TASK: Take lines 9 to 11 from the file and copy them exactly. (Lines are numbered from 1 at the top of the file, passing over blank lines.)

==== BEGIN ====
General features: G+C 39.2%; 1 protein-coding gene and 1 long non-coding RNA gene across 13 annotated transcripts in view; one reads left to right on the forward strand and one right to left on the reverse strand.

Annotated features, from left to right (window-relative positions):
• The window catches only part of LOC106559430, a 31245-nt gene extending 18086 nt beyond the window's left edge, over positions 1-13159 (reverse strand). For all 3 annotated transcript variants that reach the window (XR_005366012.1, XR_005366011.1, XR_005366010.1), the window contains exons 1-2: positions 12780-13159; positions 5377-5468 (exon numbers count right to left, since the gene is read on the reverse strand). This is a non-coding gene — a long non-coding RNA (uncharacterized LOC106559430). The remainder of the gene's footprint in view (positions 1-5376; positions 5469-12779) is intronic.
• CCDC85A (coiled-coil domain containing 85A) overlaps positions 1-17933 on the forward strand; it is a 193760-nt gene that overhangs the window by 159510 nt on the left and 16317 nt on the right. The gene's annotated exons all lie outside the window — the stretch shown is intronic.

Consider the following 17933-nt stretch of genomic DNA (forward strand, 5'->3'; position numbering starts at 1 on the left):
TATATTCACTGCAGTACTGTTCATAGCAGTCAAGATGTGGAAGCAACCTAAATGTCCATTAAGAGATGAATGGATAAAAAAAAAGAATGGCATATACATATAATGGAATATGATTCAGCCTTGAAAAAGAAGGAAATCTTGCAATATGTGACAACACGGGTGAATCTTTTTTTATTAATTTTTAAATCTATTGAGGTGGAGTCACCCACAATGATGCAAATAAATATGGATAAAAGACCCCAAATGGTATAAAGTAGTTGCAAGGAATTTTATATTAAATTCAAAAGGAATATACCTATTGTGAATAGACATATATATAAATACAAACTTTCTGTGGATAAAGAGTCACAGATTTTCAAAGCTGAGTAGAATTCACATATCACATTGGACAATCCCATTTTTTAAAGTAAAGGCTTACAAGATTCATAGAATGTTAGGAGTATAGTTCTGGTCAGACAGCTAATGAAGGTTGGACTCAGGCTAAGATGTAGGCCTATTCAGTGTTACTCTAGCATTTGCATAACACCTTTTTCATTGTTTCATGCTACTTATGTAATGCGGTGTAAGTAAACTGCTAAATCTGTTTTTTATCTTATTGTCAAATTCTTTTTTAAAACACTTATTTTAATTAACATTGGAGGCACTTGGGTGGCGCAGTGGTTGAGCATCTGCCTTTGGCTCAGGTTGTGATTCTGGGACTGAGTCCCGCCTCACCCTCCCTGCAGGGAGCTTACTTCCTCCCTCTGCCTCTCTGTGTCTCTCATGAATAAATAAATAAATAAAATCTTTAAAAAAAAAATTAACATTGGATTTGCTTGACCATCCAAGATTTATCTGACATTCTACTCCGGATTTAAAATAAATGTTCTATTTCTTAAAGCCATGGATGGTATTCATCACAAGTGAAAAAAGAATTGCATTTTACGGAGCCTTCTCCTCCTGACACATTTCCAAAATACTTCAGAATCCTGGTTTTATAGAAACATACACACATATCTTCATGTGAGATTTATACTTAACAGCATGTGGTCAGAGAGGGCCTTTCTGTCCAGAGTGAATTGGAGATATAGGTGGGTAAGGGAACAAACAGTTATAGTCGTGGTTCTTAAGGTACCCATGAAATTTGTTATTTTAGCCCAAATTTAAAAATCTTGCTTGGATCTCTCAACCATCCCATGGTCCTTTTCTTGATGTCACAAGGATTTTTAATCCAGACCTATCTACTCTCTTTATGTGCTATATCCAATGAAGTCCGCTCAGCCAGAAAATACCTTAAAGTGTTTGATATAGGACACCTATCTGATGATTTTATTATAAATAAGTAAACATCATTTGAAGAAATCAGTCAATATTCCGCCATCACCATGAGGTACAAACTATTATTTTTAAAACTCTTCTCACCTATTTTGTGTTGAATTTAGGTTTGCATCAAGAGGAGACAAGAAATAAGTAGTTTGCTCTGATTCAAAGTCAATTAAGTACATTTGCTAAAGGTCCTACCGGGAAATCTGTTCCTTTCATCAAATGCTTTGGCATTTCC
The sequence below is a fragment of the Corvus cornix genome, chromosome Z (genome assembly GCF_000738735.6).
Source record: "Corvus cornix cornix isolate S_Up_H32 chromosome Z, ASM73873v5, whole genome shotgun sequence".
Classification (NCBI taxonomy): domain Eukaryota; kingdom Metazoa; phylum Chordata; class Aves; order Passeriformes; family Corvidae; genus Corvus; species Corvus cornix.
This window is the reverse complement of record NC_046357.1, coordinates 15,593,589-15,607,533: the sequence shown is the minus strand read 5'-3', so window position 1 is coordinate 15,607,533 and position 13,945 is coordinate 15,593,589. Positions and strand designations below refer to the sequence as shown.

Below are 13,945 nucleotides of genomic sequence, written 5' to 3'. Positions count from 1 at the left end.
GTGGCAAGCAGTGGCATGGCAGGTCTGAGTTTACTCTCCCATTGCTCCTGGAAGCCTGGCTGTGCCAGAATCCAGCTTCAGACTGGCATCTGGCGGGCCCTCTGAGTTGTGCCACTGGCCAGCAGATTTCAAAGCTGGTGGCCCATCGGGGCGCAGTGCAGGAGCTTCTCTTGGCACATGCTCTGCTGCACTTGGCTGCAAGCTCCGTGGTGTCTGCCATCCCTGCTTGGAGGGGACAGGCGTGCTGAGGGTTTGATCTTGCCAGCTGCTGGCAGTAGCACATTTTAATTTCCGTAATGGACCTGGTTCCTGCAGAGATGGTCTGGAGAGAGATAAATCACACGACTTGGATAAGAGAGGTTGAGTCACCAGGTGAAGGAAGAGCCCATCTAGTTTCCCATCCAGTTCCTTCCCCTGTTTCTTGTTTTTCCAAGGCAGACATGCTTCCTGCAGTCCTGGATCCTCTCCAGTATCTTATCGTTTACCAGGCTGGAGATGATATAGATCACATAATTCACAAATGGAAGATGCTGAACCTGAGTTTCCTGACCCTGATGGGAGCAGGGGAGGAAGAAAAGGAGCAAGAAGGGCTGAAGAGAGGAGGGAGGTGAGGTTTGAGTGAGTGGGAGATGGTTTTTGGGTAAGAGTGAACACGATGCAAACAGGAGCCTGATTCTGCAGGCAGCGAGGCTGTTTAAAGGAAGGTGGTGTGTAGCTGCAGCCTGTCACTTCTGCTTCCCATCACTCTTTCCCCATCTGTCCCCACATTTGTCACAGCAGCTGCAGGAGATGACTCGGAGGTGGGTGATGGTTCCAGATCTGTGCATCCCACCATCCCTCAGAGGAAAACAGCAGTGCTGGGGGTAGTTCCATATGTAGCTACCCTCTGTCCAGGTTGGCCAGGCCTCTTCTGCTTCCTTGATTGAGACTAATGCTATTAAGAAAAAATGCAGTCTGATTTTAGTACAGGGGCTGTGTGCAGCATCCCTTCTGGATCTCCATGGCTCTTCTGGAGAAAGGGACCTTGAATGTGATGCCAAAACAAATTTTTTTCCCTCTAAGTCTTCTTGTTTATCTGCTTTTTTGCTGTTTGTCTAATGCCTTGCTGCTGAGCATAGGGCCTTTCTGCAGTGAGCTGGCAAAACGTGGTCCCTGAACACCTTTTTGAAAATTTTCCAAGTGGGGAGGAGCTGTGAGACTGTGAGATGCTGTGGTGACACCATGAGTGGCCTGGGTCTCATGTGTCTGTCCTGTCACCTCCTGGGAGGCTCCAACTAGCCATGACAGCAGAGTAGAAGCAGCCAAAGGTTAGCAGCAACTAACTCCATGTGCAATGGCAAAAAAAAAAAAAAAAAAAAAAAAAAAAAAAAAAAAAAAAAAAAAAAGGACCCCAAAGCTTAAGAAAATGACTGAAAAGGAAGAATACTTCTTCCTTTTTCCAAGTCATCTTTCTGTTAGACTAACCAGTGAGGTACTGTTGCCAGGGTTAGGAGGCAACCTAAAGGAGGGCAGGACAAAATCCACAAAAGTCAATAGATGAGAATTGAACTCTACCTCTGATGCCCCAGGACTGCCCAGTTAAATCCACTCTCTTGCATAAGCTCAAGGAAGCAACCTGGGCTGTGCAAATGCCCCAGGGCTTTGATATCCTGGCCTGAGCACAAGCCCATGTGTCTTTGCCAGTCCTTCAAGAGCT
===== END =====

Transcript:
Classification (NCBI taxonomy): domain Eukaryota; kingdom Metazoa; phylum Chordata; class Aves; order Passeriformes; family Corvidae; genus Corvus; species Corvus cornix.
This window is the reverse complement of record NC_046357.1, coordinates 15,593,589-15,607,533: the sequence shown is the minus strand read 5'-3', so window position 1 is coordinate 15,607,533 and position 13,945 is coordinate 15,593,589. Positions and strand designations below refer to the sequence as shown.

Below are 13,945 nucleotides of genomic sequence, written 5' to 3'. Positions count from 1 at the left end.